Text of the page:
The Wall Street “Fearless Girl” teaches us why we are so weak

Summary: The statue of the Fearless Girl vs. the Wall Street bull gets rave reviews, ignoring the false and foolish lesson it teaches girls. It depicts a delusion rooted in our history which has bloomed and now dominates our myths and actions.

“People need stories, more than bread, itself. They teach us how to live, and why. …Stories show us how to win.”
— The Master Storyteller in HBO’s “Arabian Nights”.

Wall Street bull vs. little girl statue

Should this inspire girls? Do we want to encourage girls and women to fight irrespective of the odds? In countless films and TV shows women say “I can take care of myself” when facing terrors that would worry a squad of Marines. This is quite mad. It is not that many girls learn to disregard the odds. Rather, this gives them inspirational myths that do not work, squeezing out useful myths — and overshadowing useful lessons.

This pretty statue is another example of our Lone Ranger fetish, so deeply embedded in US history. We fantasize about fixing America’s problems by solo efforts, either our effort for that of a superhero. On the rare occasions we do form mass movements for political reform — such as the Tea Party and Occupy movements, we organize for failure by refusing to designate leaders. This did not “just happen.

Fasces lictoriae
A symbol of unity, past and perhaps future.

The harsh truth is that as individuals we are almost powerless before the power of the wealthy and their large institutions. Like buffalo or horses on the Great Plains, we have strength only in groups. It is the lesson of history, we forget and then re-learn at great cost. For example, the Roman Republic was strong — the Fasces their symbol of strength through unity — until its people lost their cohesion. Then they became sheep. All that remained was to determine who would rule them.

Fast forward to the Middle Ages. Medieval peasants were the epitome of sheeple. They did what their monarchs commanded, deferring to the divine right of kings.  Both secular and religious leaders told peasants that obedience was their lot in life, and that rebellion against the king was rebellion against God (e.g., Romans 13: 1 – 7). The world becomes a better place only in the indefinite future when Jesus comes.

Eventually the peons realized that together they were powerful, and the world changed.

Cohesion was America’s greatest strength. Successful organizations shaped our history. Militia such as the Minutemen, commercial organizations such as wagon trains, civic law enforcement groups such as the San Francisco Committee of Vigilance, youth organization such as the Boy Scouts, military support groups such as the USO and Blue Star Mothers, the Rotary, the Grange, and countless others. Cohesion, not industrial power, was our secret weapon in WWII — as it was in most of our crises since 1776.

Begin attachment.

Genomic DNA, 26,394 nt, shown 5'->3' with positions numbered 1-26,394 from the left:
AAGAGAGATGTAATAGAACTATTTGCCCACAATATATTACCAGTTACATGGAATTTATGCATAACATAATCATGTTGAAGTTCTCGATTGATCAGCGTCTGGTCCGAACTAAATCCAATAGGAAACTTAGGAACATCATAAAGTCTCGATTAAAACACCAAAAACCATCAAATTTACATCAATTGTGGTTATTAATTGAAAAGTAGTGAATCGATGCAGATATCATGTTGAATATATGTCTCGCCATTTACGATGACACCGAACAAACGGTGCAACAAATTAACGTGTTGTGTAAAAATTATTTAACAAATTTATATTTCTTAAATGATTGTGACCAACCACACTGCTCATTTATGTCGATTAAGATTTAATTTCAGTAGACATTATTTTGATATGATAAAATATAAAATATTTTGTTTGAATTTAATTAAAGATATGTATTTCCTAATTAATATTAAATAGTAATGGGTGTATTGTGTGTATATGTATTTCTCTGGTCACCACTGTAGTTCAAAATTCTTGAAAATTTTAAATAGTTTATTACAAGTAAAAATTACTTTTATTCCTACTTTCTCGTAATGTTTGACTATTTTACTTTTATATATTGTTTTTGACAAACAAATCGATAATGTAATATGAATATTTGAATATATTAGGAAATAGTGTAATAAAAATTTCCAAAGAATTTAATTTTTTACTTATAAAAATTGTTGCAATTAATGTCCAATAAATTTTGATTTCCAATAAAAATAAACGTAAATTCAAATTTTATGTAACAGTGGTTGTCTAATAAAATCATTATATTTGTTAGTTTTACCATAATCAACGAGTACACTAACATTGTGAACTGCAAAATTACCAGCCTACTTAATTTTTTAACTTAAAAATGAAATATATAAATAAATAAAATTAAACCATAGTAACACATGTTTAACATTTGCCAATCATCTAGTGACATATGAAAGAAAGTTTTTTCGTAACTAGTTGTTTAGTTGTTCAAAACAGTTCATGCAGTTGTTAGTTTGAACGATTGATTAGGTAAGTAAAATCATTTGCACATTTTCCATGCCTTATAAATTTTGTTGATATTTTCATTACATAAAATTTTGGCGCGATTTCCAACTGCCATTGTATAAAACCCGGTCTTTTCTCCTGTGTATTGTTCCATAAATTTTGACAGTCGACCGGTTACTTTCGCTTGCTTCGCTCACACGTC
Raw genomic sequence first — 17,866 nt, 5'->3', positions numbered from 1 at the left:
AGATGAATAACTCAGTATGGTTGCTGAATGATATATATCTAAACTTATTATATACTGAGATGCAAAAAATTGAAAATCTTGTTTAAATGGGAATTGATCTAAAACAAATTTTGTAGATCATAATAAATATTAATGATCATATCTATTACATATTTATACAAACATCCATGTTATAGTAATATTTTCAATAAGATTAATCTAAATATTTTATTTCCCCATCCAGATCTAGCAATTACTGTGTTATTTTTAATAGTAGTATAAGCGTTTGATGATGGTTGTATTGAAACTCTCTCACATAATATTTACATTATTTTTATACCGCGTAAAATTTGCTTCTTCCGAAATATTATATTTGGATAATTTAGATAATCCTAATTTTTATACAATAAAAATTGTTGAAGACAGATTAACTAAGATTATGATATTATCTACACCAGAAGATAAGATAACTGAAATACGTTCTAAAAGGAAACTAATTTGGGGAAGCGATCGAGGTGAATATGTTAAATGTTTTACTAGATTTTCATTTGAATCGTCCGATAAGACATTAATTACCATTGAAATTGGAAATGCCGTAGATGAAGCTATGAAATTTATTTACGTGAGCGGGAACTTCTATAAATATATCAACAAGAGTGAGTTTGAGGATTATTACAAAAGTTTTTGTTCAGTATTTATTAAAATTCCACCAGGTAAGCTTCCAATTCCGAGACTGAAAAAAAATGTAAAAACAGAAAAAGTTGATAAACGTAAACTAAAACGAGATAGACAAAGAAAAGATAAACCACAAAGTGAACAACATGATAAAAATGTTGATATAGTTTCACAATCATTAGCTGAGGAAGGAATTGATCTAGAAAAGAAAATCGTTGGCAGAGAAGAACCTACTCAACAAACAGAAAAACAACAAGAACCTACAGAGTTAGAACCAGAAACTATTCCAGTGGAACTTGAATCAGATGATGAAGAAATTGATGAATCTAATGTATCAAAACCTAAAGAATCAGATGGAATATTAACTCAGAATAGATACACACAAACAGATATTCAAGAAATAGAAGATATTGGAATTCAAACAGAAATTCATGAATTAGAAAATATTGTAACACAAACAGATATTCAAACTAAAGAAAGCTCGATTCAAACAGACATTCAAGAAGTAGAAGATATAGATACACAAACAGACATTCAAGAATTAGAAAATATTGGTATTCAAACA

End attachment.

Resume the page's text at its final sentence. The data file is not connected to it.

We knew in our bones that the first step to accomplishing anything was to organize.

Now we see this process in reverse. We have power, and a political structure allowing us to exercise that power. So our elites work to convince us that organizing is bad. We are told that the institutions through which we exercise power are bad: unions are bad for their members, governments are corrupt and seldom effectual. Congress is a clown show.

This idiocy has flowed into our mythical heroes.  Batman, Spiderman, Robocop — all individuals, loners working without even a team, let alone an organization. They’re fun, but exacerbate our weakness. Organizations are ineffectual or evil — such as SHIELD in The Winter Soldier and the IMF in the “Mission Impossible” films.

Fantasies of salvation thru superheroes.


This statue could have provided powerful inspiration for girls by depicting a pack of girls with pitchforks facing the bull.

Individual action — no matter how super-empowered — cannot save the America. When we teach that to our boys and girls, perhaps their generation will able to begin the reform of America. Perhaps they will write new myths for their children to pass on this lesson. See real inspirational videos at the end section.

For More Information

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Examples of real motivational art.

Times of India produced this LEAD INDIA video. The background voice, in Hindi, urges listeners to take the first step and the rest will follow.

These are advertisements by an insurance company, a powerful inspirational message for us all.


3 thoughts on “The Wall Street “Fearless Girl” teaches us why we are so weak”

  1. Rosalind Newton

    Fearless girl.
    We can pick apart almost anything depending on our biases or support almost anything. Fearless girl was an attempt at exploring the power of the feminine and equality. As such it is not an end but a step toward opening our minds and hearts to inherent intelligence and power of individuals. R M Newton

    1. Rosalind,

      “Fearless girl was an attempt at exploring the power of the feminine and equality.”

      Too bad it was not done in a way that gave no actual useful advice and inspiration. A statue of pack of girls standing together would have given more powerful advice.

      Rather this statue shows the Left’s retreat into fantasy and irrelevance rather than realism. Which is one reason the Right is rising, undoing so much that has been accomplished since 1932.

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